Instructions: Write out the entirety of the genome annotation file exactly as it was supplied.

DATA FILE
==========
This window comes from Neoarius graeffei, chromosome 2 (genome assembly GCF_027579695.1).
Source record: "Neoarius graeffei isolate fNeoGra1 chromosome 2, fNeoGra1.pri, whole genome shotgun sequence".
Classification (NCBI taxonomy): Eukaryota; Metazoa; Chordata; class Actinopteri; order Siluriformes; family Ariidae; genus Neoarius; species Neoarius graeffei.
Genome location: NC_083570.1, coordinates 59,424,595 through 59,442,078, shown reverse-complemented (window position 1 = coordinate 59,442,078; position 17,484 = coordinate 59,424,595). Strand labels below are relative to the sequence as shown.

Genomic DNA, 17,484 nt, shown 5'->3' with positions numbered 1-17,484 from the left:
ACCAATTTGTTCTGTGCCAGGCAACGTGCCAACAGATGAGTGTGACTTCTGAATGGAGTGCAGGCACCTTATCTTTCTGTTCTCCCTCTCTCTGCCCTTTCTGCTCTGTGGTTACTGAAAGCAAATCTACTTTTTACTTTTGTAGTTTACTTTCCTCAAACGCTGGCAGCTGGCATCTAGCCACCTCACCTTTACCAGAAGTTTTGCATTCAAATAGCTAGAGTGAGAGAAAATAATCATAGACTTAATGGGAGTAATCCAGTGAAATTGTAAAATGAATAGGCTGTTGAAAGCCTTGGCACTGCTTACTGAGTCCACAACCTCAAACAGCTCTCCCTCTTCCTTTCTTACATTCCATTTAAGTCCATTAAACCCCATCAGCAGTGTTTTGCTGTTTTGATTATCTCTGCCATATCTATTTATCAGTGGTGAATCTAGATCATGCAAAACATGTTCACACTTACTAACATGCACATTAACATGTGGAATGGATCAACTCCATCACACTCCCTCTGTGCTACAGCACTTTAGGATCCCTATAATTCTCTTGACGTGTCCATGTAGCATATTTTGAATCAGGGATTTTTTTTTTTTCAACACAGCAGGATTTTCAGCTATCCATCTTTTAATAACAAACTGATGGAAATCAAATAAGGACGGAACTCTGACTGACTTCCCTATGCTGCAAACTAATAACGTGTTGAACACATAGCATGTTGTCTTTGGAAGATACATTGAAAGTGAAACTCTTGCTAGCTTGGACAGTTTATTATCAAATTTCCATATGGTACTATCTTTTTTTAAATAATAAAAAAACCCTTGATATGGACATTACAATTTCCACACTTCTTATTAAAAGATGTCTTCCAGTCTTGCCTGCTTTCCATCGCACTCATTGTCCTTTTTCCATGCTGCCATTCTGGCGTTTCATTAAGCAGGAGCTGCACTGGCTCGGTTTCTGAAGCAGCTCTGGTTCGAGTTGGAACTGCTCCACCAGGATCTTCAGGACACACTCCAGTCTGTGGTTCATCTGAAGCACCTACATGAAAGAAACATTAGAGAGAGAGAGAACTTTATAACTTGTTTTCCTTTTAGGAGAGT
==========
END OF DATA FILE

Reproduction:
This window comes from Neoarius graeffei, chromosome 2 (genome assembly GCF_027579695.1).
Source record: "Neoarius graeffei isolate fNeoGra1 chromosome 2, fNeoGra1.pri, whole genome shotgun sequence".
Classification (NCBI taxonomy): Eukaryota; Metazoa; Chordata; class Actinopteri; order Siluriformes; family Ariidae; genus Neoarius; species Neoarius graeffei.
Genome location: NC_083570.1, coordinates 59,424,595 through 59,442,078, shown reverse-complemented (window position 1 = coordinate 59,442,078; position 17,484 = coordinate 59,424,595). Strand labels below are relative to the sequence as shown.

Genomic DNA, 17,484 nt, shown 5'->3' with positions numbered 1-17,484 from the left:
ACCAATTTGTTCTGTGCCAGGCAACGTGCCAACAGATGAGTGTGACTTCTGAATGGAGTGCAGGCACCTTATCTTTCTGTTCTCCCTCTCTCTGCCCTTTCTGCTCTGTGGTTACTGAAAGCAAATCTACTTTTTACTTTTGTAGTTTACTTTCCTCAAACGCTGGCAGCTGGCATCTAGCCACCTCACCTTTACCAGAAGTTTTGCATTCAAATAGCTAGAGTGAGAGAAAATAATCATAGACTTAATGGGAGTAATCCAGTGAAATTGTAAAATGAATAGGCTGTTGAAAGCCTTGGCACTGCTTACTGAGTCCACAACCTCAAACAGCTCTCCCTCTTCCTTTCTTACATTCCATTTAAGTCCATTAAACCCCATCAGCAGTGTTTTGCTGTTTTGATTATCTCTGCCATATCTATTTATCAGTGGTGAATCTAGATCATGCAAAACATGTTCACACTTACTAACATGCACATTAACATGTGGAATGGATCAACTCCATCACACTCCCTCTGTGCTACAGCACTTTAGGATCCCTATAATTCTCTTGACGTGTCCATGTAGCATATTTTGAATCAGGGATTTTTTTTTTTTCAACACAGCAGGATTTTCAGCTATCCATCTTTTAATAACAAACTGATGGAAATCAAATAAGGACGGAACTCTGACTGACTTCCCTATGCTGCAAACTAATAACGTGTTGAACACATAGCATGTTGTCTTTGGAAGATACATTGAAAGTGAAACTCTTGCTAGCTTGGACAGTTTATTATCAAATTTCCATATGGTACTATCTTTTTTTAAATAATAAAAAAACCCTTGATATGGACATTACAATTTCCACACTTCTTATTAAAAGATGTCTTCCAGTCTTGCCTGCTTTCCATCGCACTCATTGTCCTTTTTCCATGCTGCCATTCTGGCGTTTCATTAAGCAGGAGCTGCACTGGCTCGGTTTCTGAAGCAGCTCTGGTTCGAGTTGGAACTGCTCCACCAGGATCTTCAGGACACACTCCAGTCTGTGGTTCATCTGAAGCACCTACATGAAAGAAACATTAGAGAGAGAGAGAACTTTATAACTTGTTTTCCTTTTAGGAGAGT